US GDP figures expected to show growing economy as recession fears mount

© Seth Wenig The US economy is expected to have rebounded after two months of contraction as billionaires and banks predict the nation is heading towards a recession. AP

The US economy is expected to have grown after two months of contraction, as bankers and billionaires raise speculation over a recession next year.

Thursday’s report on the nation’s gross domestic product (GDP), due at 8.30am ET, comes as US consumers continue to tackle the higher cost of living, an issue that is expected to be a prominent concern for voters in next month’s midterm elections.

US GDP, the most comprehensive indicator of economic activity, is expected to have grown by 3.1 per cent between July and September, a data tracker from the Federal Reserve Bank in Atlanta, Georgia, shows.

The third-quarter advanced estimate follows six months of economic downturn in the US.

Previous data released by the Bureau of Economic Analysis showed that the US economy shrank by 1.6 per cent in the first quarter of 2022, followed by an additional decline of 0.6 per cent in the following quarter.

The two consecutive quarters of economic contraction brought the US into what is known as a “technical recession”.

Claims of a recession, though, have been rebuffed by the White House and Federal Reserve, which pointed to other indicators.

The nation’s 3.5 per cent unemployment is near a historic low and consumer spending remains resilient.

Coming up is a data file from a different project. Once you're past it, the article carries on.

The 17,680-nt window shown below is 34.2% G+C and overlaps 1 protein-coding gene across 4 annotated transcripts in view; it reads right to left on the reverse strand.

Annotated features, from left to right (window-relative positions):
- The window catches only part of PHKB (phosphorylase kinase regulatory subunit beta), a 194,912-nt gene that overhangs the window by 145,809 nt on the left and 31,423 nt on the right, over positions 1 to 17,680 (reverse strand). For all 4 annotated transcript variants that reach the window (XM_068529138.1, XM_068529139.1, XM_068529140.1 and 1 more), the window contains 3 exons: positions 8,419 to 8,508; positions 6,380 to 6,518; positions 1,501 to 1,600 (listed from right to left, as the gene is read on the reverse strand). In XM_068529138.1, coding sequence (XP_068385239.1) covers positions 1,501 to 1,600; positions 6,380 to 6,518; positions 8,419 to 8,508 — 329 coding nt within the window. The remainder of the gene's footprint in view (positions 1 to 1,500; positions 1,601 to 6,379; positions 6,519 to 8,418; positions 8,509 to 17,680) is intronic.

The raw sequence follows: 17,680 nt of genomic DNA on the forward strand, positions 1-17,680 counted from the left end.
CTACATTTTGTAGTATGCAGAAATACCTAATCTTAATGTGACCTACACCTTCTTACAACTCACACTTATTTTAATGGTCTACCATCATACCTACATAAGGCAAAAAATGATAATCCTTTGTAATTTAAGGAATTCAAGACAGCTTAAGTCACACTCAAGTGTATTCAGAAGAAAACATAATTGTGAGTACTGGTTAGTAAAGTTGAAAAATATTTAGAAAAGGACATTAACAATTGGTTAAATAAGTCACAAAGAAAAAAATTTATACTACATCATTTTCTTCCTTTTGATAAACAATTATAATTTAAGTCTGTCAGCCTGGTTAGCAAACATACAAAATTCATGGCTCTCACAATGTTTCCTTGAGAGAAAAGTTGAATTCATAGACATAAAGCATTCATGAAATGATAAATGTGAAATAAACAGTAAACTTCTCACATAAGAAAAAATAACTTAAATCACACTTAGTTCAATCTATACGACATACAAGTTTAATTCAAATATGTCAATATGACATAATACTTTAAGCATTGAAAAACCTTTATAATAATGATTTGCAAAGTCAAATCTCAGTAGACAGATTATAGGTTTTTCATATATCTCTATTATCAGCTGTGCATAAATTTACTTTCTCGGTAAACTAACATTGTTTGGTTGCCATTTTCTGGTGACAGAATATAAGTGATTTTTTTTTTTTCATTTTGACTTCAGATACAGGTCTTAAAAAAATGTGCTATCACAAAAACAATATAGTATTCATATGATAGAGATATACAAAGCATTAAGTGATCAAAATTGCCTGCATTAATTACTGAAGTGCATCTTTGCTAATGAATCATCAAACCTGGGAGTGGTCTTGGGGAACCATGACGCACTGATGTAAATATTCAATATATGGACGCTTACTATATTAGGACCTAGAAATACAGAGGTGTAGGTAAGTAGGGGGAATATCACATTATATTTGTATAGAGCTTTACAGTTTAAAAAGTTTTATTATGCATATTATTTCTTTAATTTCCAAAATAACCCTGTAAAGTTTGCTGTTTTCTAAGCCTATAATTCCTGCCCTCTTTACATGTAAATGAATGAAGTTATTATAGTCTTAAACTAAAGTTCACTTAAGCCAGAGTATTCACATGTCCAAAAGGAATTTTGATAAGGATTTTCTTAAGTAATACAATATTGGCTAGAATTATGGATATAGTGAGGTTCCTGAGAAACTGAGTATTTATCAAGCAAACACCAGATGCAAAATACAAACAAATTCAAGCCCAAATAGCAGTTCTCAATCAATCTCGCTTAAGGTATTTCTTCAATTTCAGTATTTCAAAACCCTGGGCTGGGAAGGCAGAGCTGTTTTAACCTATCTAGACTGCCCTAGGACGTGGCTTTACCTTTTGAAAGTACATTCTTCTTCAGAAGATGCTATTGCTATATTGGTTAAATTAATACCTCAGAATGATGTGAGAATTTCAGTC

This puts Washington at odds with billionaires Elon Musk and Jeff Bezos, JP Morgan and former Treasury secretary Steve Mnuchin who all have practically guaranteed a recession in 2023.

Chief among their concerns is Federal Reserve Chairman Jerome Powell’s handling of the inflation crisis gripping the US.

With costs of goods 8.2 per cent higher than they were a year ago and the war in Ukraine damaging supply, the central bank has raised its benchmark short-term interest rates to increase borrowing costs and slow down the economy.

A strong GDP report would be welcome news for Democrats, who are facing the prospect of losing control of Congress in midterm elections in two weeks.

Many voters will head to the polls on November 8 thinking about the economy.

With inflation still near a 40-year high, 44 per cent of likely voters said economic concerns are the most urgent facing the US, a New York Times/Sienna poll found.

Voters whose primary concern is the economy favour Republicans by a two-to-one margin.

Mr Biden has recently been promoting his administration’s efforts to reduce costs for families in a last-ditch attempt to woo voters.

They include tapping into the Strategic Petroleum Reserve to lower petrol costs and cracking down on so-called junk fees charged by banks.

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